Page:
Welcome Sea Lord to my blog.  Hope you find your stay welcoming and comfortable.

As everyone knows, the end of the Romanovs story is shocking and incredibly sad.  Again, connected to my new obsession, I’ve been looking at photos of the young family.  They look like 19th century figures trapped in a 20th century world.

Ok ok ok back to the Met.  If you’re here and you avoided the Romanov tangent, there will be photos upcoming.

So at the Met there is a small collection of Faberge eggs.  Peter Faberge produced jewel encrusted eggs and knick knacks for the royal family.  In one, there is a picture of Grand Duchess Tatiana.  What I find to be so remarkable is that these relics of Imperial Russia are just in a corner.  They are on the way to the elevator to the roof garden.  Until my obsession with the Romanovs was in full swing, I must have passed them a million times.

What strikes me as even more remarkable is that my mother, in the midst of my spelunking into the Romanovs told me that my grandfather’s family, her father had had to flee Russia because of the Revolution.  My great grandfather was a customs officer in the Czarist government and when the Czar fell, the family had to flee.  I had never known this and I’m pretty sure I would have spent a lot of time quizzing my grandfather about what life was like under Czarist rule.

I bet Grand Duchess Tatiana never imagined that a person whose grandfather had had to flee Russia because of the abdication of her father would be looking at her picture on a Faberge egg in a corner of a museum in New York, of all places.

new york metropolitan museum of art faberge egg 2new york metropolitan museum of art faberge eggnew york metropolitan museum of art faberge exhibit grand duchess tatiananew york metropolitan museum of art faberge frames

I purposely avoided the bit in the Romanovs’ story about the entanglement with Rasputin.  There was though a picture of Princess Irina Yusupov in a separate jewelry exhibit.  The name Yusupov also figures into the Romanov story as the assassin of  Rasputin was Prince Felix Yusupov.  I wish I had more time to delve into him.  That was a baller before the word baller was even used.  This was a guy whose father gave his mother the tallest peak in Armenia as a birthday gift.  Yusupov went to Cambridge with a retinue of servants and a French couple to cook all of his meals.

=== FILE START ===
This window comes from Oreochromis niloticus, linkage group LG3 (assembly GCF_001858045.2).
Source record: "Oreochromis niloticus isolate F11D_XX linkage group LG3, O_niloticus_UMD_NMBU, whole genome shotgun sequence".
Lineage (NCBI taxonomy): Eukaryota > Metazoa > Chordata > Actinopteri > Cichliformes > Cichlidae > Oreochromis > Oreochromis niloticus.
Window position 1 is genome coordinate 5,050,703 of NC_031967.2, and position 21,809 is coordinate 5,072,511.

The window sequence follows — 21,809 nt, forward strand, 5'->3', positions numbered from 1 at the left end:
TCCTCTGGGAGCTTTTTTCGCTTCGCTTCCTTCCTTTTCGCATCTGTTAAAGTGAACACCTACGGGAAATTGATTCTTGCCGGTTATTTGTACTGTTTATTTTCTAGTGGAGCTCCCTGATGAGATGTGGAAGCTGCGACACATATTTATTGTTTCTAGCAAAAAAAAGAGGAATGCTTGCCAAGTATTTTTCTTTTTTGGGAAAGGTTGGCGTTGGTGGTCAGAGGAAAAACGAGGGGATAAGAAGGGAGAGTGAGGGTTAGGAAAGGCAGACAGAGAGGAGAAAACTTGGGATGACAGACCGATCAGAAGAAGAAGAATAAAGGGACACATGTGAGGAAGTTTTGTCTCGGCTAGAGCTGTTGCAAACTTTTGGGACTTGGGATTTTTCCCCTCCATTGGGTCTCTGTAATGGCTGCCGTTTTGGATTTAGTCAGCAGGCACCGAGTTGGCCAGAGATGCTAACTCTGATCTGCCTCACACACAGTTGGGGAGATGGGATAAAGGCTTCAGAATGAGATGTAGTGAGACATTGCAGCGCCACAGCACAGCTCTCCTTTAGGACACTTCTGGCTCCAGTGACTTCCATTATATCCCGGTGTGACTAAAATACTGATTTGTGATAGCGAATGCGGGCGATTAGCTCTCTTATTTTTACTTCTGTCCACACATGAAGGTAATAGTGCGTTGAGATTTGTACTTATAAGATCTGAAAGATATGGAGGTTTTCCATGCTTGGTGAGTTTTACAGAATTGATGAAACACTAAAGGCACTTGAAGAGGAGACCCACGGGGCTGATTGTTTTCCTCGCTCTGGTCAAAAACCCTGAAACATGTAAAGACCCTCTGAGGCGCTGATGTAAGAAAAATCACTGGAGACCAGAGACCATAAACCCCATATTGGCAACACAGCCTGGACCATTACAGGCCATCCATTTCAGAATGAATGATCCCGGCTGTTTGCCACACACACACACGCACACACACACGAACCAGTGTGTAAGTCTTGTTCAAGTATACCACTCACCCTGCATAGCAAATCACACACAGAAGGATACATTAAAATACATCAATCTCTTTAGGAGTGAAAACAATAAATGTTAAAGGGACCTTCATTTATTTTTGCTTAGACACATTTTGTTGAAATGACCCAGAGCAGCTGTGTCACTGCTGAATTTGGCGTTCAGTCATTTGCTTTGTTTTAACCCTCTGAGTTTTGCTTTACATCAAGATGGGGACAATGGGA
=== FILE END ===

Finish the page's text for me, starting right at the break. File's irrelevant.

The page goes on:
What struck me as well was how small and insignificant these two individuals were, how they were footnotes in history.  How very very very sad.

Ok, history lesson over.  This part will be more pictographically centered.

First, Petrie Court and the Greek and Roman statues.  The place where I play this game where I try to find people to “react” to the statues.  Was I successful?  You be the judge:

Then my other favorite game.  The exhibits are full of people and I prefer to focus on them when I photograph the exhibits.  Sure the Delacroix exhibit was lovely and the Armenian exhibit was interesting, but for me, people watching is much better:

And let me throw this last one in there because — THIS GUY IS SO HANDSOME!!!!!!!  Yeah.  We started with a deep dive into Russian history and at the end we’re here gawking at a guy!!!!!!!!!!!!!!!  Well, you made it to the end.  Congratulations, although there will be a history quiz soon!!!!!!!

new york metropolitan museum of art delacroix exhibit 3